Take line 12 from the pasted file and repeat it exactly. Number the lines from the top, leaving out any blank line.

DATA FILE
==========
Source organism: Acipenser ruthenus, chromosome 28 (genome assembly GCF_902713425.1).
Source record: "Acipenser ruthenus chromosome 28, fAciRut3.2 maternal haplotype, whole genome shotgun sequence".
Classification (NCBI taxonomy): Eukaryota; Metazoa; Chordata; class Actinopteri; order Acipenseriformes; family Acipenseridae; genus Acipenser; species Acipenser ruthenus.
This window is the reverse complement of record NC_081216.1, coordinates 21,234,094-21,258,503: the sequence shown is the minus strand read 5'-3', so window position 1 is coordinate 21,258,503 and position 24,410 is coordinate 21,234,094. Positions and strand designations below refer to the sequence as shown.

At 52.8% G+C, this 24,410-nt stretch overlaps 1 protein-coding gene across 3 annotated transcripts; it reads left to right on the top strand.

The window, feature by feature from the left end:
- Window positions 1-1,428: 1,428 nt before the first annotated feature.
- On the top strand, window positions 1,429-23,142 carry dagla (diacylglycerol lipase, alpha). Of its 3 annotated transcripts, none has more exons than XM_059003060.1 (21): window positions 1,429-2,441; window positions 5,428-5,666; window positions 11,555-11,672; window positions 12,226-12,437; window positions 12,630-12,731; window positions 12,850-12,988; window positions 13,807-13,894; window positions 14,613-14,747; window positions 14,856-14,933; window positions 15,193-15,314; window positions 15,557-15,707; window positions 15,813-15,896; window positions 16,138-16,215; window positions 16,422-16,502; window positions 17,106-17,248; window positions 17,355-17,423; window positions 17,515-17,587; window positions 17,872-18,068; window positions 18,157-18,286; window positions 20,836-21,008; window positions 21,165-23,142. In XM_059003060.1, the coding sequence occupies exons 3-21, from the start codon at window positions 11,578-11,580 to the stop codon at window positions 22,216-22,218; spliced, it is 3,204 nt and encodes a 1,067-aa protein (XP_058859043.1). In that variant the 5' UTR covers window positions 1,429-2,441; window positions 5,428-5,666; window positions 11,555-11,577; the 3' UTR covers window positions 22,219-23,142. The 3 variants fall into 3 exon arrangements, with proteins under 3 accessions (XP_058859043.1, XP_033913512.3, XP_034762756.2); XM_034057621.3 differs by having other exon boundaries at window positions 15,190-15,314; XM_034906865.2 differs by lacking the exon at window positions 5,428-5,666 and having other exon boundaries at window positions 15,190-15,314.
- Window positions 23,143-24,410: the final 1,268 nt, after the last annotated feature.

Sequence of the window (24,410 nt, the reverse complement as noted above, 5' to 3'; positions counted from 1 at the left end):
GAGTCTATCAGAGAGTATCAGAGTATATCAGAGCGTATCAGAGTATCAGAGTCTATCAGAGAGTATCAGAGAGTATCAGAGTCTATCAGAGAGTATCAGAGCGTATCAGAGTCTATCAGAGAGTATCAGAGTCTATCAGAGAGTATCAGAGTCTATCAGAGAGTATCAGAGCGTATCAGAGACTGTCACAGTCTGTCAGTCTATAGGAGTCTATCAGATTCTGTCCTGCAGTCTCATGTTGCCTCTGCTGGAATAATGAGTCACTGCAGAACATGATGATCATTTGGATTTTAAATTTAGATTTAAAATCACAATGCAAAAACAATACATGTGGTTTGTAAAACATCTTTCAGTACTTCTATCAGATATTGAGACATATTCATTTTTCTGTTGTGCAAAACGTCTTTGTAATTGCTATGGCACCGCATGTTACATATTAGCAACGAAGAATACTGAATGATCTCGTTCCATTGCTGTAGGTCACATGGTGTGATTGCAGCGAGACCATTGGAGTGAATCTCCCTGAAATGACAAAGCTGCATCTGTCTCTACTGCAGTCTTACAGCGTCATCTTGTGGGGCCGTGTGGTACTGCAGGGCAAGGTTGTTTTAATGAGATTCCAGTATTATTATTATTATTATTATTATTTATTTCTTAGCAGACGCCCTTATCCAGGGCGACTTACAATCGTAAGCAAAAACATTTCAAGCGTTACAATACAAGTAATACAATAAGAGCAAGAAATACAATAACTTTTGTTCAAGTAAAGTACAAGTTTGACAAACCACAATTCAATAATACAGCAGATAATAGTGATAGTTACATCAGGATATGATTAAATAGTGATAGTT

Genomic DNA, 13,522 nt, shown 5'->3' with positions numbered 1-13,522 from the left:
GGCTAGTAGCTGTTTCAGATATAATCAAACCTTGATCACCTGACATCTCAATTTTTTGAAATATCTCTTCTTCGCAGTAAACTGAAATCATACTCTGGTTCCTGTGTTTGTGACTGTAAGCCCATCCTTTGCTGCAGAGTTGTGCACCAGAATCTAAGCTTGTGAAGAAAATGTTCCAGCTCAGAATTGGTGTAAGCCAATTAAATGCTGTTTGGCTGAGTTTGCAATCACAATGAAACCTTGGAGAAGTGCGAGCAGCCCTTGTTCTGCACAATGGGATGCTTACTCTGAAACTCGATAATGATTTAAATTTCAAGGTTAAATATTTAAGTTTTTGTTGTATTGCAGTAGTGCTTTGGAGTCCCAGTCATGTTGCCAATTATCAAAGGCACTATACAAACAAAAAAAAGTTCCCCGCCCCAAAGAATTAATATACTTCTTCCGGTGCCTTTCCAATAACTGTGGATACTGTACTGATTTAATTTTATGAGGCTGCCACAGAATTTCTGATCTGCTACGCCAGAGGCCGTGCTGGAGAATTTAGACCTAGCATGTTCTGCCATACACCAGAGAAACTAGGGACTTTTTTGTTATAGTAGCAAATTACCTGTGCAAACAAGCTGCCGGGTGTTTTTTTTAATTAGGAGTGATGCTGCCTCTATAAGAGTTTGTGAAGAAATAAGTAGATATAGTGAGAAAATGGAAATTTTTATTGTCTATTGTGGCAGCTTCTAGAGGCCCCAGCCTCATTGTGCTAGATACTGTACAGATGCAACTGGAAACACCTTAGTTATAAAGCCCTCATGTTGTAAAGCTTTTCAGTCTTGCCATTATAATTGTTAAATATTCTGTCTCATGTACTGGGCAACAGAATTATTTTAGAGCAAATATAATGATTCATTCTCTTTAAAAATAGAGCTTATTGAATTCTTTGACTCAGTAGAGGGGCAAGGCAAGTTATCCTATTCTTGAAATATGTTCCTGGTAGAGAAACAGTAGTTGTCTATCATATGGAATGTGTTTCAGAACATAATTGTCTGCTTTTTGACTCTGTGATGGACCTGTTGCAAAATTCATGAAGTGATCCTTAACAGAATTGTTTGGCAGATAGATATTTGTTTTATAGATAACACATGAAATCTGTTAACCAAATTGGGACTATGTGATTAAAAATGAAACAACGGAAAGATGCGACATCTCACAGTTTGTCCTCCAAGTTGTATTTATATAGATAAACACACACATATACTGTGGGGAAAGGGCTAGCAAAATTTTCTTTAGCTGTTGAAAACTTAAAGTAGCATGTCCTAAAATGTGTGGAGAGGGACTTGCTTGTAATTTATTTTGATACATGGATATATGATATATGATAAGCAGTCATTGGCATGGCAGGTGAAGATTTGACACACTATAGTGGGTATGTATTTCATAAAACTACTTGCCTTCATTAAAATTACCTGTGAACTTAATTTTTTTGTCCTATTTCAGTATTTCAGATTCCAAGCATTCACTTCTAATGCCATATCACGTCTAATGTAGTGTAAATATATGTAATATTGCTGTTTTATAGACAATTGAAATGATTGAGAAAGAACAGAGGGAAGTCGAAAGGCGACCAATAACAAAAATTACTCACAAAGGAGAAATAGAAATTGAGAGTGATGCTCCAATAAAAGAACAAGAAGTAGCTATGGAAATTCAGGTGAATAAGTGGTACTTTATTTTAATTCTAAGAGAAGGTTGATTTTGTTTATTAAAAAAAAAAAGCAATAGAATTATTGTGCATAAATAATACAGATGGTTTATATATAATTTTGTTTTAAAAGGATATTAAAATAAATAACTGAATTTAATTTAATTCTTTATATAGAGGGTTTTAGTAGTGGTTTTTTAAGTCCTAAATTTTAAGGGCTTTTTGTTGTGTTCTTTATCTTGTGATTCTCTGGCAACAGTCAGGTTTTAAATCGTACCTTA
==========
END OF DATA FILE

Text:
Genomic DNA, 13,522 nt, shown 5'->3' with positions numbered 1-13,522 from the left: